There is a new urgency to government policy. Homelessness is rising fast and a whole generation finds itself priced out with eye-watering rents that are crippling finances. Levels of home ownership have been falling sharply since 2003 – to only 51%, no wonder the government is anxious!  All before have failed, for the same fundamental reason – for decades now we have been unable to address, or even understand, the role of land in the economy.

I’m always happy to discuss the topics that we have covered so far and if you haven’t stepped into my office before, here are my most recent articles:

Hello 2017! Read more…

The East of England planning capacity. Read more…

Need planning advice? Contact us.

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From Start to Finish: How quickly do large-scale housing sites deliver?

 

Largescale Housing Developments - how quickly do they deliver?

 

This is a vital read for those affected by the trials and tribulations of planning permissions and development.

‘From Start to Finish’ is a new report written by Nathaniel Lichfield – an expert in planning, design and economics. The report examines delivery of large-scale housing schemes.

We read the report from start to finish with great interest to us and of great importance to our clients.  

Here are the 5 key findings from that report…

  1. More land should be released if more homes were to be built. Confidence in delivery through the planning system relied on ambitious and robust local plans. Where plans were not forthcoming there should be a fall-back mechanism to release land for development when required.

2. Planned housing trajectories. These should be realistic, accounting and responding to lapse rates, lead-in times and sensible build rates. Allocating more sites rather than less and a sensible approach to evidence and justification were needed.

3. Spatial strategies should reflect that building homes were a complex and risky business. Stronger local markets had higher annual delivery rates and although large sites could deliver more homes per year over a longer time period, they also had longer lead-in times. To secure short-term immediate boosts a good mix of smaller sites was needed.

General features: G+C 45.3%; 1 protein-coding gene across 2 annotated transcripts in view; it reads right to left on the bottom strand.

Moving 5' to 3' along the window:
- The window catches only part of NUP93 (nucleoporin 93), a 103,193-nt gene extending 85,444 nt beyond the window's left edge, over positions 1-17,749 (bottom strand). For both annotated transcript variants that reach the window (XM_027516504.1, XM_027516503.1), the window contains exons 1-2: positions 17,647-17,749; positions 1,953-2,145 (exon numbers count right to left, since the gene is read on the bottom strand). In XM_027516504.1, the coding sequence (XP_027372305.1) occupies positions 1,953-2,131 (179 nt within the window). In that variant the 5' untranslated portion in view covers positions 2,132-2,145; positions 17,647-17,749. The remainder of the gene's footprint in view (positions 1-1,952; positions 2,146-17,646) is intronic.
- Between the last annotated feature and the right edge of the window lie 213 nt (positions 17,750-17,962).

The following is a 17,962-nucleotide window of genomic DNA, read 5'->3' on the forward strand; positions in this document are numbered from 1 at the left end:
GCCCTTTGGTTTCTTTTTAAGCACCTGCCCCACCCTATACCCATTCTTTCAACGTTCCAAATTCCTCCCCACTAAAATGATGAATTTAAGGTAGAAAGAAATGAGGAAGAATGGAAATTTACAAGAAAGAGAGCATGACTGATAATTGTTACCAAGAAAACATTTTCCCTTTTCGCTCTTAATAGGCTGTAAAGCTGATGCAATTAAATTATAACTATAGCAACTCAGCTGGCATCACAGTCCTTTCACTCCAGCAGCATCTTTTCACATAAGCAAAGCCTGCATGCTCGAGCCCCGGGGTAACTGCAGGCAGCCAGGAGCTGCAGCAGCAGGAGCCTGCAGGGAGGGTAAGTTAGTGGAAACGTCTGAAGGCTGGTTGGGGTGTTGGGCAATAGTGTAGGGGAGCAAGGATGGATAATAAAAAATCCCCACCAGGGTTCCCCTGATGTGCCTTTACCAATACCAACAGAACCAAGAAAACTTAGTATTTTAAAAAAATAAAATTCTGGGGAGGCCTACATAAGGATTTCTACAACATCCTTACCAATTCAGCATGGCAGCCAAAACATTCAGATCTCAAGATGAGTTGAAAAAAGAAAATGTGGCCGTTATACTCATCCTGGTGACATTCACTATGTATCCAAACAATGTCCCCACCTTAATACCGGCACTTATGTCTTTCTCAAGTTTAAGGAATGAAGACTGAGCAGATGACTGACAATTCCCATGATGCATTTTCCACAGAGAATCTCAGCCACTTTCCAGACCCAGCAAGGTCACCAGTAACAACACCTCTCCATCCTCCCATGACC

4. Plans should reflect that, where viable, the affordable housing supported higher rates of delivery. Trajectories should differentiate expected rates of delivery. Some areas will want to consider spatial strategies that favour sites with greater prospects of affordable or other types of housing delivery.

5. Large-scale brownfield sites delivered more slowly than greenfield and the very largest had very long planning approval periods.Self-evidently, many brownfield sites also faced barriers to implementation that meant they did not get promoted in the first place. In most locations outside the biggest cities, a good mix of types of site was required.

And now, the answer to that question is…

How quickly do large-scale housing sites deliver?

In figures, according to Nathaniel Lichfield:

  • 70 large sites were assessed
  • 9 years was the average lead in time for large sites prior to the submission of the first planning application
  • 1 years was the average planning approval period of schemes of 2000+ dwellings. The average for all large sites was c. 5 years
  • 161 was the average annual build for a scheme of 2000+ dwellings
  • 321 was the highest average annual build rate of the schemes assessed, but the site has only delivered for three years
  • 40% is an approximate increase in the annual build rates for large sites delivering 30%+ affordable housing compared to those delivering 10% to 19%
  • 50% more homes per annum are delivered on average on large greenfield sites than large brownfield sites